A new joint report by OilCareers.com, the international jobs board for the oil and gas industry, and Air Energi, has revealed that the drive towards extracting oil and gas reserves from unconventional sources, such as shale, is putting pressure on the ability of the global energy sector to hire experienced people with the right skills for a predicted jobs boom.
And oil companies in the UK are still struggling to attract enough graduates with the skills they need into the industry.
The new Global Oil and Gas Workforce Survey states that an increased focus on addressing the critical global skills shortage will be paramount as investment increases around the world,.
Estimates suggest that the UK alone will require in excess of 120,000 skilled personnel over the course of the next decade to fully realise the renewed investment in the North Sea and recent shale discoveries. Mark Guest, the managing director of OilCareers.com, said: “As the focus of the energy industry turns to Aberdeen and Offshore Europe this week, it is clear that attracting today’s highly mobile workforce has never been more pertinent or more challenging given the intense global competition for talent.
“Looking beyond unconventional plays, there has been a noticeable move by oil and gas majors into deeper waters to access reserves. Extraction is complex in high-pressure, high-temperature environments meaning innovative technology and the skilled workers needed to operate it are crucial.“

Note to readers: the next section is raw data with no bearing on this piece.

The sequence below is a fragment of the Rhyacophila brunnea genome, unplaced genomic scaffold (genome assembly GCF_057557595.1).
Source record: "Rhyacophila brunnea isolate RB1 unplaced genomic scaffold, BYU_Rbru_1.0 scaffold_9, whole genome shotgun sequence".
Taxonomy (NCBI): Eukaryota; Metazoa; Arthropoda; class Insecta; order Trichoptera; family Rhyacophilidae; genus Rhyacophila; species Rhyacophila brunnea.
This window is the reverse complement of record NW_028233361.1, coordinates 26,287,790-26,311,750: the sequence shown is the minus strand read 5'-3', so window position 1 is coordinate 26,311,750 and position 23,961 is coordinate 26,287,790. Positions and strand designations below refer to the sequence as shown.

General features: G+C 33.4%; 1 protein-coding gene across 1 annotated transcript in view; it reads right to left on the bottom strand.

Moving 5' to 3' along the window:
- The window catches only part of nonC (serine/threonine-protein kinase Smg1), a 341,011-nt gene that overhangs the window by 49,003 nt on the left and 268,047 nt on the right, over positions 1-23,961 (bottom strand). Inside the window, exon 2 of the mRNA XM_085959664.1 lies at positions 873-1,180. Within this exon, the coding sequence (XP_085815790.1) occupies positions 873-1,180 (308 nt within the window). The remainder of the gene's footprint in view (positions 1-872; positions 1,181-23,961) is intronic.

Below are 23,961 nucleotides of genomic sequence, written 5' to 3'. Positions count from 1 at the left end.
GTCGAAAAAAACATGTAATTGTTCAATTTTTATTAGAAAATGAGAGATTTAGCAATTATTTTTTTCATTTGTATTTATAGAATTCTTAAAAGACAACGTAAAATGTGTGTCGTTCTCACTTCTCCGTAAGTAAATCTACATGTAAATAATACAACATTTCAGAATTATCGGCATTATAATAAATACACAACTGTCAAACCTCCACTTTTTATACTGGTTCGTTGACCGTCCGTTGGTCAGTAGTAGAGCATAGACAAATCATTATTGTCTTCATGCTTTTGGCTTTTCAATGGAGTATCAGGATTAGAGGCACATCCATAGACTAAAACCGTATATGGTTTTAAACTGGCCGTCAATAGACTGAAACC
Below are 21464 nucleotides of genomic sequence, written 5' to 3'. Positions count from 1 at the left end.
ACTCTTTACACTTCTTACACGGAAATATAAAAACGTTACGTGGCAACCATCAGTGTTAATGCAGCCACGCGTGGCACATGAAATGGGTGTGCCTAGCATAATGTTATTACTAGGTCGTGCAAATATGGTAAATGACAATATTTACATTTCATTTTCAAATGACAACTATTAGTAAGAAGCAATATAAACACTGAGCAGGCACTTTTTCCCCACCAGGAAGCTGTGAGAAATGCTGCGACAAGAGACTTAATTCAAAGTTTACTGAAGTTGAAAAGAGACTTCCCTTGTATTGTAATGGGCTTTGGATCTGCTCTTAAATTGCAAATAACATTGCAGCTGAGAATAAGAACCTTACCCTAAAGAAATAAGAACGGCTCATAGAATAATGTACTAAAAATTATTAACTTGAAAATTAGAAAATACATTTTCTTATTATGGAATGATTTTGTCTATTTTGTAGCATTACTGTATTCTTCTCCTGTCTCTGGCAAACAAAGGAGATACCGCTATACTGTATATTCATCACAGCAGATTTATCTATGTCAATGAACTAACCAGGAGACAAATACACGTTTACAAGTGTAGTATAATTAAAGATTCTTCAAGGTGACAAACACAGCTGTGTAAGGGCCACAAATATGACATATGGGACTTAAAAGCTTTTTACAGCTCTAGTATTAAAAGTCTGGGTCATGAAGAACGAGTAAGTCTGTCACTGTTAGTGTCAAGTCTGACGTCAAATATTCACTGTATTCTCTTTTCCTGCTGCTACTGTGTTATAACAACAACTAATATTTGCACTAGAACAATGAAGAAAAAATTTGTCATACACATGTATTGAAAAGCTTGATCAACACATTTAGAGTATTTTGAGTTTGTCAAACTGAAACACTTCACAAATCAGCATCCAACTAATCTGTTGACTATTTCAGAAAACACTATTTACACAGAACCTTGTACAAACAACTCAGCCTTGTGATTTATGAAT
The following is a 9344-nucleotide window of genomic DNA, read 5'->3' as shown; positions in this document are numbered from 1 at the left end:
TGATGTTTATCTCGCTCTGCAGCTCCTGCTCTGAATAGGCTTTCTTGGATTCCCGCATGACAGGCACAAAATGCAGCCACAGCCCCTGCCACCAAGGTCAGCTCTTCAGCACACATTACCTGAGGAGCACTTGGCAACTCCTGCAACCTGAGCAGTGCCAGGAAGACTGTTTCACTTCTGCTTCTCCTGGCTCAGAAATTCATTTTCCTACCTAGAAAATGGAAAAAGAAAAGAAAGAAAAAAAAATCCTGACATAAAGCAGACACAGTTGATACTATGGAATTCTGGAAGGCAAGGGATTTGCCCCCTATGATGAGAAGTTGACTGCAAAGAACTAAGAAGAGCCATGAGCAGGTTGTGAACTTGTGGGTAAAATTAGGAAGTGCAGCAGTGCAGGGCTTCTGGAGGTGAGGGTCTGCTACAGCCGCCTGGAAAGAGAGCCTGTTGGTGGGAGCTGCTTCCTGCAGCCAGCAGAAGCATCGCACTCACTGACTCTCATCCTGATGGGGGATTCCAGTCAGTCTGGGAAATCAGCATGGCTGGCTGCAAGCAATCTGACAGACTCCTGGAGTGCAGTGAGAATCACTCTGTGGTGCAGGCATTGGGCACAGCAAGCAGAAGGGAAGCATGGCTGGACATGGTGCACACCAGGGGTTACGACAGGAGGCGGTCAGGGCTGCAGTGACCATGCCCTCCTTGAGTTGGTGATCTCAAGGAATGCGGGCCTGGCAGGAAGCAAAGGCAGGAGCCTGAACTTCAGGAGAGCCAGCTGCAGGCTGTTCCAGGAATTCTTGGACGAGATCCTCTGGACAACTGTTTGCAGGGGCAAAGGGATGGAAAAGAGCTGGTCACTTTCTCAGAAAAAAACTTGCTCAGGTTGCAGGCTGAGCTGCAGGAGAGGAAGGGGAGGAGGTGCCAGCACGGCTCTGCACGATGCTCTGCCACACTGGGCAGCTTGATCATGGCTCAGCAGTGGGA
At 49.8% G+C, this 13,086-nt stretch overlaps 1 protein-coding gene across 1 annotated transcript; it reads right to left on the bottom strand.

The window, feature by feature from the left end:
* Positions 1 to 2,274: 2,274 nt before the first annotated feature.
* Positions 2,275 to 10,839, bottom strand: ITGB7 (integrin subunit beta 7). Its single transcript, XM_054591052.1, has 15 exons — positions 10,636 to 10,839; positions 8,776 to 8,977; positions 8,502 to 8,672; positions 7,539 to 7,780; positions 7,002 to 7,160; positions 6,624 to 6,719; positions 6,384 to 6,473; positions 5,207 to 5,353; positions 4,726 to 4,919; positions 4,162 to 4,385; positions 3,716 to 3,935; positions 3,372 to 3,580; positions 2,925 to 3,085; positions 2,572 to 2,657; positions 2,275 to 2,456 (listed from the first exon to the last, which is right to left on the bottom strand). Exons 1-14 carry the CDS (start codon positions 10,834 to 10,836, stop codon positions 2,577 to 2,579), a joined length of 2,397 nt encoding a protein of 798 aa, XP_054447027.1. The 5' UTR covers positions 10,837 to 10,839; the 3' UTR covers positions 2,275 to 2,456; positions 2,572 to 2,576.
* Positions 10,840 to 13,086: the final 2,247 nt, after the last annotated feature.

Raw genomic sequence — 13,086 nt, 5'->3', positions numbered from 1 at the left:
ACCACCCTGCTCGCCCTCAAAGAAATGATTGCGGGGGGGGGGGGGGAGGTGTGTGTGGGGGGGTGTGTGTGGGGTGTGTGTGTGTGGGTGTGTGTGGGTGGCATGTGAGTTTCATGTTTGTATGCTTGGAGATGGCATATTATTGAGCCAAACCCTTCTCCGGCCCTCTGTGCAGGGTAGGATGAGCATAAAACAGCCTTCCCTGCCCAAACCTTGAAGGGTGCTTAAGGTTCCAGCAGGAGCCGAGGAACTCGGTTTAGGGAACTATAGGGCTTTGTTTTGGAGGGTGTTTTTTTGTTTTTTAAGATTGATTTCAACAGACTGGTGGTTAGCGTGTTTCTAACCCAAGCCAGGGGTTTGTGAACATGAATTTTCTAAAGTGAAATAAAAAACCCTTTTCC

He continued: “Across Europe competition for talent remains fierce as Norway begins to offset declining North Sea production with complex exploration of the Arctic region. The large downstream market in the Netherlands and the European industry is healthy, however it is still faced with the challenge of trying to cope with a lack of skilled workers.”
Mr Guest said the competition for a technologically skilled and mobile workforce was expected to lead to rises in salaries across the industry with more than 60 per cent of all companies responding to the survey expecting levels of pay to increase globally.
He added: “As in previous years, Europe remains a candidate-driven market with a lack of sufficient skills available across the region. In part, this is caused by the ageing population of the oil and gas workforce creating a widening gap in mid-level jobs, and the lure of expat salaries and lifestyles from international projects, particularly in Australia.”
And Mr Guest warned: “Training and development will play a major role in determining whether or not the industry can curb its skill shortage with the increased investment in this area over the first half of 2013 an encouraging start to what is a global challenge.”
In its section on the UK, the report states: “Specialist disciplines are in very short supply. Graduate programmes are not attracting the right amount of people into the industry, and where good grads are found, it’s often a case of too little, too late.